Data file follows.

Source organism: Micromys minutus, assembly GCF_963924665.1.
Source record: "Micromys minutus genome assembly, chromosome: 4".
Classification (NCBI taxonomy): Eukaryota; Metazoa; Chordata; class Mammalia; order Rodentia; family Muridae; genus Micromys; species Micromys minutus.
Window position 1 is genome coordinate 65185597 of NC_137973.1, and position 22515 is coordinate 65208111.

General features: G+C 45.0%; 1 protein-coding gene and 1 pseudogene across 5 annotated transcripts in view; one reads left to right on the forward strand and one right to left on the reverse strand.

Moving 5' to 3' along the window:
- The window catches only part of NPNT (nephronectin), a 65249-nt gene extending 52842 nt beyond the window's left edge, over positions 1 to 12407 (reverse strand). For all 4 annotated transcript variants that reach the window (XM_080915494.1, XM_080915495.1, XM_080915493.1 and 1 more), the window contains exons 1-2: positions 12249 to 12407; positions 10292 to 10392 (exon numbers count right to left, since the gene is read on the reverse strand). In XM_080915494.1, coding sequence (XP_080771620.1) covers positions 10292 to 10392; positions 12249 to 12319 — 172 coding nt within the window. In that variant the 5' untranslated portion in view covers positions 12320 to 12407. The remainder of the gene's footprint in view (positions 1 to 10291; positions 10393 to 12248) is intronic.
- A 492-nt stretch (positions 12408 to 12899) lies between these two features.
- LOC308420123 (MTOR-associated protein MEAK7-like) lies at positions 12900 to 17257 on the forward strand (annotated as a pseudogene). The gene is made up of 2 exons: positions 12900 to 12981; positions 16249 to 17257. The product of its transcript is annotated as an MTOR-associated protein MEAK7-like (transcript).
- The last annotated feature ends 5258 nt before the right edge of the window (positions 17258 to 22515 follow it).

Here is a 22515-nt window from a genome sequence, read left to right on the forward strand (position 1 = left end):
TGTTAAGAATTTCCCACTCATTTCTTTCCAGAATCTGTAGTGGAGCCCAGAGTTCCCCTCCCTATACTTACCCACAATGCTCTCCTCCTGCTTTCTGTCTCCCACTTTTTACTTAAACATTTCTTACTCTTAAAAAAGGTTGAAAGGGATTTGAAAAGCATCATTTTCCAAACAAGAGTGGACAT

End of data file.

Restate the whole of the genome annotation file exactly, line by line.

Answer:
Source organism: Micromys minutus, assembly GCF_963924665.1.
Source record: "Micromys minutus genome assembly, chromosome: 4".
Classification (NCBI taxonomy): Eukaryota; Metazoa; Chordata; class Mammalia; order Rodentia; family Muridae; genus Micromys; species Micromys minutus.
Window position 1 is genome coordinate 65185597 of NC_137973.1, and position 22515 is coordinate 65208111.

General features: G+C 45.0%; 1 protein-coding gene and 1 pseudogene across 5 annotated transcripts in view; one reads left to right on the forward strand and one right to left on the reverse strand.

Moving 5' to 3' along the window:
- The window catches only part of NPNT (nephronectin), a 65249-nt gene extending 52842 nt beyond the window's left edge, over positions 1 to 12407 (reverse strand). For all 4 annotated transcript variants that reach the window (XM_080915494.1, XM_080915495.1, XM_080915493.1 and 1 more), the window contains exons 1-2: positions 12249 to 12407; positions 10292 to 10392 (exon numbers count right to left, since the gene is read on the reverse strand). In XM_080915494.1, coding sequence (XP_080771620.1) covers positions 10292 to 10392; positions 12249 to 12319 — 172 coding nt within the window. In that variant the 5' untranslated portion in view covers positions 12320 to 12407. The remainder of the gene's footprint in view (positions 1 to 10291; positions 10393 to 12248) is intronic.
- A 492-nt stretch (positions 12408 to 12899) lies between these two features.
- LOC308420123 (MTOR-associated protein MEAK7-like) lies at positions 12900 to 17257 on the forward strand (annotated as a pseudogene). The gene is made up of 2 exons: positions 12900 to 12981; positions 16249 to 17257. The product of its transcript is annotated as an MTOR-associated protein MEAK7-like (transcript).
- The last annotated feature ends 5258 nt before the right edge of the window (positions 17258 to 22515 follow it).

Here is a 22515-nt window from a genome sequence, read left to right on the forward strand (position 1 = left end):
TGTTAAGAATTTCCCACTCATTTCTTTCCAGAATCTGTAGTGGAGCCCAGAGTTCCCCTCCCTATACTTACCCACAATGCTCTCCTCCTGCTTTCTGTCTCCCACTTTTTACTTAAACATTTCTTACTCTTAAAAAAGGTTGAAAGGGATTTGAAAAGCATCATTTTCCAAACAAGAGTGGACAT